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Partnership agreements come with a side order of success

If you have ever endured a tedious conversation in which you and another person repeatedly defer to one another about where to go for lunch, you already know the challenges in store if you decide to go into business with a partner. Two minds are not always better than one, especially if they have no framework in which to make vital decisions.

This is why business advocates recommend that entrepreneurs who are seeking to go into a partnership establish a partnership agreement. Hammering out critical issues before they become disagreements has helped many partnerships grow into thriving businesses. If you have questions about drafting such an agreement, you can seek answers by consulting an attorney who has years of experience helping California businesses to succeed.

The ingredients of a successful partnership agreement

Between partners, the ownership of a business may seem cut and dried, especially if you each own an equal share. However, there may be questions to consider that make the issue of ownership more complex; for example:

  • Is there a chance you will take on more partners in the future?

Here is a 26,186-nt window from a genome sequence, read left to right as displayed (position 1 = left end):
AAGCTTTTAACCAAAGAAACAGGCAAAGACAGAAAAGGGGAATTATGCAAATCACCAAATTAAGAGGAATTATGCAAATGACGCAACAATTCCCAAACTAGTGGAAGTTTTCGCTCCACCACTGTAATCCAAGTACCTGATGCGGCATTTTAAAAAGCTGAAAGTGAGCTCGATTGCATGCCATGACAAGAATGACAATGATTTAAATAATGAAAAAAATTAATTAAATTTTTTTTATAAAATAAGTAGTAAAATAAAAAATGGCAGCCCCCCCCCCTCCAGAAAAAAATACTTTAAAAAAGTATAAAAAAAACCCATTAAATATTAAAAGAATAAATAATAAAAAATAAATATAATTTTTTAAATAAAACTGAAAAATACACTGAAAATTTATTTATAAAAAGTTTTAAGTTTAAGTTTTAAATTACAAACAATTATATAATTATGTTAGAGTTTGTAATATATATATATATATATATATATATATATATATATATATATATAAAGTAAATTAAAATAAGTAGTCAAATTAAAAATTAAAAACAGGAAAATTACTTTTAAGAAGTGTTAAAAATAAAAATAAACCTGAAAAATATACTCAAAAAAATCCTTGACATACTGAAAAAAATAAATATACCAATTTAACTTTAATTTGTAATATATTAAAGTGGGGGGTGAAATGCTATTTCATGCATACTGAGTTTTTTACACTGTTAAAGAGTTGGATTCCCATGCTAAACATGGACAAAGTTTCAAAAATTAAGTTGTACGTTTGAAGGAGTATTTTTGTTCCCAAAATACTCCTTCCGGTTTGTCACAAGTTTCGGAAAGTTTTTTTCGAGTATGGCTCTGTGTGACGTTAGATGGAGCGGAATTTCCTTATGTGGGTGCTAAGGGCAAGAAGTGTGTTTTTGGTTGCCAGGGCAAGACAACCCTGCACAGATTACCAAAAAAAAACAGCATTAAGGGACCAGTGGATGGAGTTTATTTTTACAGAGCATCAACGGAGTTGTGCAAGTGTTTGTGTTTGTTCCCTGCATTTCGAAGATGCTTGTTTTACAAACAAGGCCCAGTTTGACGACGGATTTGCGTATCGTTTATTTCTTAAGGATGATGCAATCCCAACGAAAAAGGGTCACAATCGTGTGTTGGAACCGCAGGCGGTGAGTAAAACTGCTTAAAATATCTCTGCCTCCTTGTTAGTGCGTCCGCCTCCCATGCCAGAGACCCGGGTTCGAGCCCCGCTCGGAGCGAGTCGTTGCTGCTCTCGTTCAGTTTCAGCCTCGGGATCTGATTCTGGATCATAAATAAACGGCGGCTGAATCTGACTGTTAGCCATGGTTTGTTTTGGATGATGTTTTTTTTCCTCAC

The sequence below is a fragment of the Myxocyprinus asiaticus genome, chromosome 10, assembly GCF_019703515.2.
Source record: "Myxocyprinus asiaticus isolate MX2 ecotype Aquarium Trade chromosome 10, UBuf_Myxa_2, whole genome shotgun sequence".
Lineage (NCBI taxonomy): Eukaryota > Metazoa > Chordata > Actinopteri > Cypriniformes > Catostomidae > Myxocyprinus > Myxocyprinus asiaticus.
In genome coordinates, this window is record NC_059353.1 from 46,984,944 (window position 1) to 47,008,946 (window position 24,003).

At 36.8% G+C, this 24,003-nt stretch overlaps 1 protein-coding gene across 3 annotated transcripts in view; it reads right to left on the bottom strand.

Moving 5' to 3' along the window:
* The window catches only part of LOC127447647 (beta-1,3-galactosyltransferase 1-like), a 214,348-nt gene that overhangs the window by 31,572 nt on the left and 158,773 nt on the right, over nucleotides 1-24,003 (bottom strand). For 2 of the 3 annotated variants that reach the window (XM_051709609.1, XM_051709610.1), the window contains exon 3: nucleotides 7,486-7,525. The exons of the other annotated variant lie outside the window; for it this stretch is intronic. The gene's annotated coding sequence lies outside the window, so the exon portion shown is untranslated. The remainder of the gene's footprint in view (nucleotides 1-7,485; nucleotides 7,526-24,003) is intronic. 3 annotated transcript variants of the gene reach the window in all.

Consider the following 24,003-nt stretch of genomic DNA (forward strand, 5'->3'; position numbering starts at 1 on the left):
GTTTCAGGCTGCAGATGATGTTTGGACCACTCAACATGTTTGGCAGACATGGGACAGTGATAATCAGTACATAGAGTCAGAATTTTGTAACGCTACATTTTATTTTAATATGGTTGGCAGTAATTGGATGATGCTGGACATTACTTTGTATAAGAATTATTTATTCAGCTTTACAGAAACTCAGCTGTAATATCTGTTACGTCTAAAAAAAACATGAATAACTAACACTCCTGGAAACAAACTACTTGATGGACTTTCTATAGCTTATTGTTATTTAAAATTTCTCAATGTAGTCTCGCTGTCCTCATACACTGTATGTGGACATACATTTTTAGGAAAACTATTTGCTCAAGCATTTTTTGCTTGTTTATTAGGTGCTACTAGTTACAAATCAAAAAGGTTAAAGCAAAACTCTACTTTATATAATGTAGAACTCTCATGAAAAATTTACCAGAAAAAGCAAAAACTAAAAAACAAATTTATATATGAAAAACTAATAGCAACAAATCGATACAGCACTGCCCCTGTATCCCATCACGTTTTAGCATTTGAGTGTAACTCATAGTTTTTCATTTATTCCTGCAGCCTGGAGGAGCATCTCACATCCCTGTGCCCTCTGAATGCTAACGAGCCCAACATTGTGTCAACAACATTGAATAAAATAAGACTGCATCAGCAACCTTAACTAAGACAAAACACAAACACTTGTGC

• What will happen to the business if one partner decides to leave?
  • What process will take place if one partner wants to buy out the other?
  • How will you divide the business if you and your partner decide to sell?
  • What happens to the business if one partner goes bankrupt or gets a divorce?
  • What will be your non-compete policy if one partner decides to leave and start a new business?

The balance of ownership may also tip if one partner contributes more financially to the start-up than the other. The partner with the greater contribution may have more control over the business, or you may decide together to repay the excess contribution to even out your partnership.

Share and share alike

You and your partner will probably want to include in your agreement how you will divide responsibilities based on your strengths and weaknesses. This is one way to protect your business from having one partner who claims to do all the work while the other doesn't fully understand his or her role in the company.

Along with the sharing of responsibilities, you will certainly want your agreement to establish the process for decision-making. This includes not only the daily nuts and bolts of the business, but the decisions that will affect the company well into the future -- and not just deciding where you will go for lunch! Agreeing on a decision-making process ahead of time may save you from reaching an impasse on crucial issues, which may lead to the demise of your partnership.

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